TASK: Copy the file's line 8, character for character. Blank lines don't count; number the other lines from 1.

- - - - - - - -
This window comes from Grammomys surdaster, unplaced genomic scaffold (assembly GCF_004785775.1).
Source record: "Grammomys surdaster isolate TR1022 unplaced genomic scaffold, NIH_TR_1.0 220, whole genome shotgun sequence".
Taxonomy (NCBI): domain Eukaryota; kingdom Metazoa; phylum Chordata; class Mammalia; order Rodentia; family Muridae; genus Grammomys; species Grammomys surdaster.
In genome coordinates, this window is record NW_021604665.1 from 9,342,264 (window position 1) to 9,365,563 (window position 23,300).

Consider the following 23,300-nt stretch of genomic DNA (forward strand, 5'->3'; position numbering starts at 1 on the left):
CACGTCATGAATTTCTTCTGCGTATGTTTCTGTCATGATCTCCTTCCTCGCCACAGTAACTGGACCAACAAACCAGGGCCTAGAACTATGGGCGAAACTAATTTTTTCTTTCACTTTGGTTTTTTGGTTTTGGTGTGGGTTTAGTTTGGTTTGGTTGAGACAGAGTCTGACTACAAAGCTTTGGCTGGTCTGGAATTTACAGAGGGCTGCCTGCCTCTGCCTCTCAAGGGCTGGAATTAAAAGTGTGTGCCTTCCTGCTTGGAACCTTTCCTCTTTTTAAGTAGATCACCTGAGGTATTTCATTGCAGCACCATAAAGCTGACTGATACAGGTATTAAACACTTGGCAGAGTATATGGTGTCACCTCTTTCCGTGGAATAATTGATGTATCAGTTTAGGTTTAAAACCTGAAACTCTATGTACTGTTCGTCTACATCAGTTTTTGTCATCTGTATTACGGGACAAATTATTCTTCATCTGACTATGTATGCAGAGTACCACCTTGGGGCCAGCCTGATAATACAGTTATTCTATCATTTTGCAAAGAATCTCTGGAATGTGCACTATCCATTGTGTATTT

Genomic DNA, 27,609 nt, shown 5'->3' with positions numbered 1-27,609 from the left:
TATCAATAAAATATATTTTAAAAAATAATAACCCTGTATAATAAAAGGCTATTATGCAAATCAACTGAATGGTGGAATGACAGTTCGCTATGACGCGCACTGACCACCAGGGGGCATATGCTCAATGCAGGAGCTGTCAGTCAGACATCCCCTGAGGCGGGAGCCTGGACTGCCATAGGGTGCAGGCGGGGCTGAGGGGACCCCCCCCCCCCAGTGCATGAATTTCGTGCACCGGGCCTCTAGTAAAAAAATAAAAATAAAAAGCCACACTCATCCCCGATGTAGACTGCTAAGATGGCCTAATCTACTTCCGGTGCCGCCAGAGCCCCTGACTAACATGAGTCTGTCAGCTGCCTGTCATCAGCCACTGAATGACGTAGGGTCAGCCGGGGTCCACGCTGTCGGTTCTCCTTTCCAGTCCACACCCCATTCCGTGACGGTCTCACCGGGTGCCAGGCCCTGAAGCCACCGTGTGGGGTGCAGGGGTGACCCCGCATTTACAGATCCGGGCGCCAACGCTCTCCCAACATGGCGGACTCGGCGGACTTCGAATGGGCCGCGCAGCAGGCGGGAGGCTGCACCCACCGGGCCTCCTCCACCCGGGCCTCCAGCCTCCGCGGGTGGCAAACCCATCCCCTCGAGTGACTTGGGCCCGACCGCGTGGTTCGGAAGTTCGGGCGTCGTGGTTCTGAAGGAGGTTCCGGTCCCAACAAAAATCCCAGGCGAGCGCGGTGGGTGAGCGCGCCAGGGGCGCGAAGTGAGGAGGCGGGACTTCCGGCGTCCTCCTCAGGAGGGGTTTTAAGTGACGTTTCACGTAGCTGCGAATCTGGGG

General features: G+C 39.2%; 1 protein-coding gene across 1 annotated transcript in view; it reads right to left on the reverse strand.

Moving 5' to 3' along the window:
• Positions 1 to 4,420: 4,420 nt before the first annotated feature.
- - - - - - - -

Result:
TATCAATAAAATATATTTTAAAAAATAATAACCCTGTATAATAAAAGGCTATTATGCAAATCAACTGAATGGTGGAATGACAGTTCGCTATGACGCGCACTGACCACCAGGGGGCATATGCTCAATGCAGGAGCTGTCAGTCAGACATCCCCTGAGGCGGGAGCCTGGACTGCCATAGGGTGCAGGCGGGGCTGAGGGGACCCCCCCCCCCCAGTGCATGAATTTCGTGCACCGGGCCTCTAGTAAAAAAATAAAAATAAAAAGCCACACTCATCCCCGATGTAGACTGCTAAGATGGCCTAATCTACTTCCGGTGCCGCCAGAGCCCCTGACTAACATGAGTCTGTCAGCTGCCTGTCATCAGCCACTGAATGACGTAGGGTCAGCCGGGGTCCACGCTGTCGGTTCTCCTTTCCAGTCCACACCCCATTCCGTGACGGTCTCACCGGGTGCCAGGCCCTGAAGCCACCGTGTGGGGTGCAGGGGTGACCCCGCATTTACAGATCCGGGCGCCAACGCTCTCCCAACATGGCGGACTCGGCGGACTTCGAATGGGCCGCGCAGCAGGCGGGAGGCTGCACCCACCGGGCCTCCTCCACCCGGGCCTCCAGCCTCCGCGGGTGGCAAACCCATCCCCTCGAGTGACTTGGGCCCGACCGCGTGGTTCGGAAGTTCGGGCGTCGTGGTTCTGAAGGAGGTTCCGGTCCCAACAAAAATCCCAGGCGAGCGCGGTGGGTGAGCGCGCCAGGGGCGCGAAGTGAGGAGGCGGGACTTCCGGCGTCCTCCTCAGGAGGGGTTTTAAGTGACGTTTCACGTAGCTGCGAATCTGGGG